Respiratory disease breakthrough
01 July 2014
Sinister specks of a molecule known as ASC are escaping from cells then coursing through the body to exacerbate the biological inflammatory response in major airway diseases such as asthma and emphysema.
That is the ground-breaking discovery, just published in the international journal Nature Immunology, resulting from a collaboration between University of Newcastle respiratory researchers Professor Phil Hansbro, Bernadette Jones and Dr Andrew Jarnicki along with a team from the University of Bonn in Germany.
In shedding new light on an immunological factor known as the inflammasome, it potentially takes researchers closer to being able to inhibit inflammatory conditions at their genesis.
"Inflammasomes are a recently discovered complex of proteins that form once a cell is exposed to a pathogen such as a virus or bacterial infection. They trigger the release of a load of inflammatory proteins," Professor Hansbro said.
"They are normally beneficial in response to infection but can become abnormally activated and may lead to chronic respiratory diseases.
"Previously it was thought that an inflammasome was confined to a single cell and that each cell needed to be activated independently [by the pathogen] but this study shows for the first time that there is a broader release of the ASC protein.
"The ASC specks escape, they travel around the body and induce inflammasomes in the new host cells. In other words, it takes just a few cells for ASC specks to activate lots of other cells."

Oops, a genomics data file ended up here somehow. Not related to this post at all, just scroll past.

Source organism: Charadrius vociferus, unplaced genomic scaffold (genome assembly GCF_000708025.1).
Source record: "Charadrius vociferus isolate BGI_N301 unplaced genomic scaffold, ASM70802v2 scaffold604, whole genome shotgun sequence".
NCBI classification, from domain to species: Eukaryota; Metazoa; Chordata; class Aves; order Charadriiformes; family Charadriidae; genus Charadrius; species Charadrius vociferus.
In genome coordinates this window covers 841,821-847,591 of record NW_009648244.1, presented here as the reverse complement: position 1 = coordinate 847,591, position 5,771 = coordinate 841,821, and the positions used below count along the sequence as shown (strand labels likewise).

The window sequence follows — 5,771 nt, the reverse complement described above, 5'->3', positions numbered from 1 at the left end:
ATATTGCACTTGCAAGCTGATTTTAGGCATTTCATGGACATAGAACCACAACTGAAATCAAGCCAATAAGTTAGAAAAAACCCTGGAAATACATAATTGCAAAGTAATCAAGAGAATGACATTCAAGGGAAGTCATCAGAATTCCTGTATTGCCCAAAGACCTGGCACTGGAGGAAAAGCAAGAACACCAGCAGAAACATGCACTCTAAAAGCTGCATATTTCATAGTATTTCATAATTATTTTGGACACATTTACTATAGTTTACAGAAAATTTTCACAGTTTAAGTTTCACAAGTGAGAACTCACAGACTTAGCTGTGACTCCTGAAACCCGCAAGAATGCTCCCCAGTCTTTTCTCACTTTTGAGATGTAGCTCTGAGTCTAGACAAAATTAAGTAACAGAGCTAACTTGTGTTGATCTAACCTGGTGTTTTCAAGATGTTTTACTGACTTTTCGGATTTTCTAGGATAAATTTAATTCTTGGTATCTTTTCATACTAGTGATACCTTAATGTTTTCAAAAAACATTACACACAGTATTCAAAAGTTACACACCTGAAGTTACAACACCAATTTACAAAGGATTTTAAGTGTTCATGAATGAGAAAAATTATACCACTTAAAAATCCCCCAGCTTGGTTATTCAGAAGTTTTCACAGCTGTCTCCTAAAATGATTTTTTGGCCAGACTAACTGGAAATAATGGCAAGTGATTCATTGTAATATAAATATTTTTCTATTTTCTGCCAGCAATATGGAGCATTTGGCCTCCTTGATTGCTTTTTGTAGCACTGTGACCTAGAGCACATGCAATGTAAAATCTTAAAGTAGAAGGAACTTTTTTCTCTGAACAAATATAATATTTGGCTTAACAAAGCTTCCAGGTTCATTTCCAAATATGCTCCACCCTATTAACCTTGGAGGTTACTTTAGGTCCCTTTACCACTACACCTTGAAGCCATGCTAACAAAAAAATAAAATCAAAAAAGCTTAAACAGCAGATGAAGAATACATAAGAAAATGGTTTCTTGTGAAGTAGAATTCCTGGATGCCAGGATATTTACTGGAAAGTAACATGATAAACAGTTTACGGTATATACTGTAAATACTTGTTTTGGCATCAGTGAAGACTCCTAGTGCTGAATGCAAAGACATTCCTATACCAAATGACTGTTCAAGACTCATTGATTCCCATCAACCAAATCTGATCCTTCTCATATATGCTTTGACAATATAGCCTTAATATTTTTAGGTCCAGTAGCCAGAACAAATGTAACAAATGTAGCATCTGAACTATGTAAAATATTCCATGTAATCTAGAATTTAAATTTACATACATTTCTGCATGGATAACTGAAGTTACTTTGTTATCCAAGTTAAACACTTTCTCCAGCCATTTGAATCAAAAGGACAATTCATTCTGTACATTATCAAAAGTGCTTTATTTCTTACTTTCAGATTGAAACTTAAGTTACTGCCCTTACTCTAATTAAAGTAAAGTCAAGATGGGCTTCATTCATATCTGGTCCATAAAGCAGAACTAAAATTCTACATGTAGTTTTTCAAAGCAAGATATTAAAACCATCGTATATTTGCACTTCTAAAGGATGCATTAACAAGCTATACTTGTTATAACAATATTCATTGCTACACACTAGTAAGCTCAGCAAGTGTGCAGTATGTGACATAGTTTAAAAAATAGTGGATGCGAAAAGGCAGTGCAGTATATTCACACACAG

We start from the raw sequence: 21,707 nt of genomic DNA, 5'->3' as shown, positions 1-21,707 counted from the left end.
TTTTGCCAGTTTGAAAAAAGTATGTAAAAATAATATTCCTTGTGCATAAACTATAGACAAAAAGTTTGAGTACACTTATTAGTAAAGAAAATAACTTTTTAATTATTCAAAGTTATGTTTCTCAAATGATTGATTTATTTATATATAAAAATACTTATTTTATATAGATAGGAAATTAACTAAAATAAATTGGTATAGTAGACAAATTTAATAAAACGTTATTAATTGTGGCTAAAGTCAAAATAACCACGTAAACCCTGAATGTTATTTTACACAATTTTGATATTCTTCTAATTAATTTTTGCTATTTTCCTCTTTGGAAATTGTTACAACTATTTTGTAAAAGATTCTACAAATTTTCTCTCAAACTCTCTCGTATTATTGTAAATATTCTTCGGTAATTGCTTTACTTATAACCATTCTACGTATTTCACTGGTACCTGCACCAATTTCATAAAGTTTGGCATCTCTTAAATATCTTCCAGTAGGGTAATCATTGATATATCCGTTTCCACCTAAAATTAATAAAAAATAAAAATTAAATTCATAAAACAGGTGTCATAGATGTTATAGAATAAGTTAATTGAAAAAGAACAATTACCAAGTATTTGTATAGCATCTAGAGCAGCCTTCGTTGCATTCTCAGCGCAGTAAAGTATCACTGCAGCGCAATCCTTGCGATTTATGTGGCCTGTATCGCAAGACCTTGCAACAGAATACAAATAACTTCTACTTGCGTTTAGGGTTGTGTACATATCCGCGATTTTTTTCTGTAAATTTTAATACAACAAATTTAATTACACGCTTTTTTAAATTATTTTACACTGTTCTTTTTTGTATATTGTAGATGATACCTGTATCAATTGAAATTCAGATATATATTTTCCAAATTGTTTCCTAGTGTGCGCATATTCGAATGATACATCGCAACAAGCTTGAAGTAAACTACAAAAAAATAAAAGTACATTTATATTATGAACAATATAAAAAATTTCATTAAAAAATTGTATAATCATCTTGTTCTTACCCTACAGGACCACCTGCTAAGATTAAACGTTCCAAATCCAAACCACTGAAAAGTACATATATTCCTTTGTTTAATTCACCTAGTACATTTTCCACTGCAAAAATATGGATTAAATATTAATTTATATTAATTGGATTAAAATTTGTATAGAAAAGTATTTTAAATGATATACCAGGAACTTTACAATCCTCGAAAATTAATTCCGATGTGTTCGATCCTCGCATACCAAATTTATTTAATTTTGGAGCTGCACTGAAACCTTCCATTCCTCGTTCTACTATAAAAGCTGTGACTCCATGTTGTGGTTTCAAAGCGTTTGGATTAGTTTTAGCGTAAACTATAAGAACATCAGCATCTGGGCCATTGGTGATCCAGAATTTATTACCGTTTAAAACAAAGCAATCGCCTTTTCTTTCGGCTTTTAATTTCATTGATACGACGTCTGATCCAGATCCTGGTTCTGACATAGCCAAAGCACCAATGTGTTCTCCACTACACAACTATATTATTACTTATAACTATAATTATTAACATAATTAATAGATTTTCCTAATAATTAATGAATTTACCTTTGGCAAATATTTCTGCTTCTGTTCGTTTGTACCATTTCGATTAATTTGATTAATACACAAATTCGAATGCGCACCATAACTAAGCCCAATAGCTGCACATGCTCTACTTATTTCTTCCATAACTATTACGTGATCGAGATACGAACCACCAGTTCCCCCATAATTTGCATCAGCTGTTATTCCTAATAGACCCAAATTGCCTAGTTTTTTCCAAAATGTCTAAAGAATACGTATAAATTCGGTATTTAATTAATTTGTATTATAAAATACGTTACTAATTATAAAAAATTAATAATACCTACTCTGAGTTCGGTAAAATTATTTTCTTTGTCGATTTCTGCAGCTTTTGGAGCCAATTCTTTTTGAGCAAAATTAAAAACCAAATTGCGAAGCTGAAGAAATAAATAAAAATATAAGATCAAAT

Professor Hansbro says the process occurs during the body's initial "non-specific" immune response to pathogenic challenges, often preventing further infection by destroying the bacteria and viruses before they reproduce. However the specks retain their ability to trigger inflammation even after the demise of the original cell.
"Humans suffer a lot of inflammatory diseases – asthma, emphysema, arthritis, pneumonia and so on – and we're now thinking that we may have an overactive baseline inflammatory response," Professor Hansbro added. "Because it's active all the time, it drives this continual cycle of inflammation … it becomes exaggerated and uncontrollable, which could underpin why we get asthma attacks or COPD exacerbations for example.
"If we can develop inhibitors to this process we might be able to restore the perpetual inflammatory response to normal. People can still respond to infections but won't develop an inflammatory disease."
The finding is set to spur the development of drugs that will ether target the ASC specks themselves or the initial inflammasome source.
* Professor Phil Hansbro is chair of Microbiology in the School of Biomedical Sciences & Pharmacy at the University of Newcastle, Associate Director of the Priority Research Centre for Asthma and Respiratory Disease, and Leader of the Asthma and Airways Research Group in HMRI's VIVA Program.
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